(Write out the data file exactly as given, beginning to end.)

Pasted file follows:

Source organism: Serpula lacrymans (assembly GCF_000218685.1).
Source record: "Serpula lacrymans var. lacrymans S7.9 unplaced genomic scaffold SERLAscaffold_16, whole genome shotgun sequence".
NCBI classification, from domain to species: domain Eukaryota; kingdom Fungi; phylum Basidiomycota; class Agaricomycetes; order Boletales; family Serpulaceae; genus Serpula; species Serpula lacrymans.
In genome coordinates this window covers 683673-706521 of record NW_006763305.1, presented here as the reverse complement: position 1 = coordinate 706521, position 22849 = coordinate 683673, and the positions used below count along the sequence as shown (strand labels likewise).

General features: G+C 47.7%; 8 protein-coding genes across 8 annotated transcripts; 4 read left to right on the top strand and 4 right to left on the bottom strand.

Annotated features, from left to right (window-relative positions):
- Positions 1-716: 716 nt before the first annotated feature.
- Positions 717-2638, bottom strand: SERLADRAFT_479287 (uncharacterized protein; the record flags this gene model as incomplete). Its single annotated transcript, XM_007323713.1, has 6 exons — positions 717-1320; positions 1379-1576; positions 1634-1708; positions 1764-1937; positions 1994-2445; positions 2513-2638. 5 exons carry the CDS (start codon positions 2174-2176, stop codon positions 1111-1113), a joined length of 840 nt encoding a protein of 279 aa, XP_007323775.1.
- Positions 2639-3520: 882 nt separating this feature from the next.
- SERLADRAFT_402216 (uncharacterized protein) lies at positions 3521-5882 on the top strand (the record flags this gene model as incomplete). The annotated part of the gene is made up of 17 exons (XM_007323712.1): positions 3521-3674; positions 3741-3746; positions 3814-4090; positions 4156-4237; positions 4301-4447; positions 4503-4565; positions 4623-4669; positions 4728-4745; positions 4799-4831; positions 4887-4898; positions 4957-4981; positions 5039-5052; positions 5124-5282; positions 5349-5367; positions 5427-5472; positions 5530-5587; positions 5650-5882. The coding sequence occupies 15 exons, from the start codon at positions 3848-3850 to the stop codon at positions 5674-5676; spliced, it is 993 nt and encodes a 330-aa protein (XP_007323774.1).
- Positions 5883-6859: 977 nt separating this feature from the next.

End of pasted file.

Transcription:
Source organism: Serpula lacrymans (assembly GCF_000218685.1).
Source record: "Serpula lacrymans var. lacrymans S7.9 unplaced genomic scaffold SERLAscaffold_16, whole genome shotgun sequence".
NCBI classification, from domain to species: domain Eukaryota; kingdom Fungi; phylum Basidiomycota; class Agaricomycetes; order Boletales; family Serpulaceae; genus Serpula; species Serpula lacrymans.
In genome coordinates this window covers 683673-706521 of record NW_006763305.1, presented here as the reverse complement: position 1 = coordinate 706521, position 22849 = coordinate 683673, and the positions used below count along the sequence as shown (strand labels likewise).

General features: G+C 47.7%; 8 protein-coding genes across 8 annotated transcripts; 4 read left to right on the top strand and 4 right to left on the bottom strand.

Annotated features, from left to right (window-relative positions):
- Positions 1-716: 716 nt before the first annotated feature.
- Positions 717-2638, bottom strand: SERLADRAFT_479287 (uncharacterized protein; the record flags this gene model as incomplete). Its single annotated transcript, XM_007323713.1, has 6 exons — positions 717-1320; positions 1379-1576; positions 1634-1708; positions 1764-1937; positions 1994-2445; positions 2513-2638. 5 exons carry the CDS (start codon positions 2174-2176, stop codon positions 1111-1113), a joined length of 840 nt encoding a protein of 279 aa, XP_007323775.1.
- Positions 2639-3520: 882 nt separating this feature from the next.
- SERLADRAFT_402216 (uncharacterized protein) lies at positions 3521-5882 on the top strand (the record flags this gene model as incomplete). The annotated part of the gene is made up of 17 exons (XM_007323712.1): positions 3521-3674; positions 3741-3746; positions 3814-4090; positions 4156-4237; positions 4301-4447; positions 4503-4565; positions 4623-4669; positions 4728-4745; positions 4799-4831; positions 4887-4898; positions 4957-4981; positions 5039-5052; positions 5124-5282; positions 5349-5367; positions 5427-5472; positions 5530-5587; positions 5650-5882. The coding sequence occupies 15 exons, from the start codon at positions 3848-3850 to the stop codon at positions 5674-5676; spliced, it is 993 nt and encodes a 330-aa protein (XP_007323774.1).
- Positions 5883-6859: 977 nt separating this feature from the next.